Every team has a different TV announcer, and every TV announcer calls home runs differently. This is an attempt to classify all of those calls.
Every so often you’ll hear some stupid fact about genetic similarities between humans and, like, pigs. Did you know that humans and pigs share 90 percent of DNA, according to unreliable sources on the Internet? See, you just heard a stupid fact about genetic similarities between humans and pigs. It happens every so often, if you hang around me.
Broadcasters are like that. They all share most of the same DNA. They say mostly the same words, and they say them with mostly the same inflection, and they know mostly the same things. It’s those few percent that differ that separate them, and those few percent that differ make a very big difference.
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The playoff races have been de-zombified, and Team Entropy was on the prowl, looking for meaningful baseball going into the final game.
Welcome to Team Entropy! Grab a seat on the couch, and here, have a beer. You've been invited to this party because after almost exactly six months and 160 games of regular-season baseball, you've suspended the need to root for a specific team and are working for the greater good, more interested in maximizing the amount of end-of-season chaos the remaining schedule can produce. The amount of season, even, if it comes to a 163rd game—or two.
Our latest guest contributor tackles some of the popular new book's more controversial findings.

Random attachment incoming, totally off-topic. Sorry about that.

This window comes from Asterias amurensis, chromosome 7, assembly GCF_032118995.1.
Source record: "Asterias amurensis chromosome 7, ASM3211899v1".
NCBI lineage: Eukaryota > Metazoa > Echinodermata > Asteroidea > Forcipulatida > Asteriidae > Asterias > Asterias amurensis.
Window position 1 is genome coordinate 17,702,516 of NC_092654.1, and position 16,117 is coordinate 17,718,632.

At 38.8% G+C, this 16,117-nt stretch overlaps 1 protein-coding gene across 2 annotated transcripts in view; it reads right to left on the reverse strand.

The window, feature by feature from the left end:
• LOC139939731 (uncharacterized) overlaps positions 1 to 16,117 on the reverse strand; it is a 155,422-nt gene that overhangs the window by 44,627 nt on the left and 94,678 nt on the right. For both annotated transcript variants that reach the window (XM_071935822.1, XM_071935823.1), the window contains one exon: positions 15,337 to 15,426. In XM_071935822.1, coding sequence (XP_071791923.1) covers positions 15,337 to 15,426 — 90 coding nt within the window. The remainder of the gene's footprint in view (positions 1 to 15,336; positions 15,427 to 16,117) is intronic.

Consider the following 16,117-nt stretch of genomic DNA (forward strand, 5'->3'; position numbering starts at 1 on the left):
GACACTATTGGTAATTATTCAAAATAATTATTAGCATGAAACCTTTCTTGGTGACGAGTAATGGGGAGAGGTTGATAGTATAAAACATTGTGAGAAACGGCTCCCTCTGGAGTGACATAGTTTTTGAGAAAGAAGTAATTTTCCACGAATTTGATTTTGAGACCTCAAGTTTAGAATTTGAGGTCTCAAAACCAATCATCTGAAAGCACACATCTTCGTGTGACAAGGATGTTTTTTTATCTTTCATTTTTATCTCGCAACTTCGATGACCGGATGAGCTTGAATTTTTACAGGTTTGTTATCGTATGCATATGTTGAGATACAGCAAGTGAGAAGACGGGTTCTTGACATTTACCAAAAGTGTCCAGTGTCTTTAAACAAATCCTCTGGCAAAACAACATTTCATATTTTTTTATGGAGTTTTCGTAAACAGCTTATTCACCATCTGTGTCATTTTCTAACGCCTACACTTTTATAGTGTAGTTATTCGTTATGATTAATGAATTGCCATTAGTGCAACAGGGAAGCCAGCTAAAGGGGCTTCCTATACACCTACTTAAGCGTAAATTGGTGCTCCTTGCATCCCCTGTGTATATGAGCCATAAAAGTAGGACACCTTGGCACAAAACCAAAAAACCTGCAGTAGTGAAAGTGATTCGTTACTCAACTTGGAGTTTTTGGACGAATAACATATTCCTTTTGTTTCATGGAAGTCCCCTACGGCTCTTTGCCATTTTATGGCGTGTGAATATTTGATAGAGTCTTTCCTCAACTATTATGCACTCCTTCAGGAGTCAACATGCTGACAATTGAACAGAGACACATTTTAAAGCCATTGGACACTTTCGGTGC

Believe it or not, most of our writers didn't enter the world sporting an @baseballprospectus.com address; with a few exceptions, they started out somewhere else. In an effort to up your reading pleasure while tipping our caps to some of the most illuminating work being done elsewhere on the internet, we'll be yielding the stage once a week to the best and brightest baseball writers, researchers and thinkers from outside of the BP umbrella. If you'd like to nominate a guest contributor (including yourself), please drop us a line.
An initial look at the extent of the home-field advantage in terms of its incidence on in-game results.
In every sport and at every level, the home team wins more games than the visiting team. While this is true in baseball, it's less the case than in other sports. Throughout baseball history, the home team has won approximately 54 percent of the games played. Nearly every aspect of the game has changed drastically over the last century, but home-field advantage has barely changed at all. Consider the home-field advantage in each decade since 1901:
Baseball must be toasting this week's sports pages over glasses of vodka and schadenfreude. Last Friday, NBA referee Tim Donaghy was implicated in a betting scandal. On Wednesday, Tour de France leader Michael Rasmussen, under heavy suspicion of doping, was kicked out of the race by his own team. And on Thursday, Michael Vick was scrambling away from reporters in a federal courthouse, rather than opposing linebackers on the field.
Kicking off a series of historical investigations on the impact of different umpires.
"Despite all the nasty things I have said about umpires, I think they're one-hundred percent honest, but I can't for the life of me figure out how they arrive at some of their decisions."
-A's manager Jimmy Dykes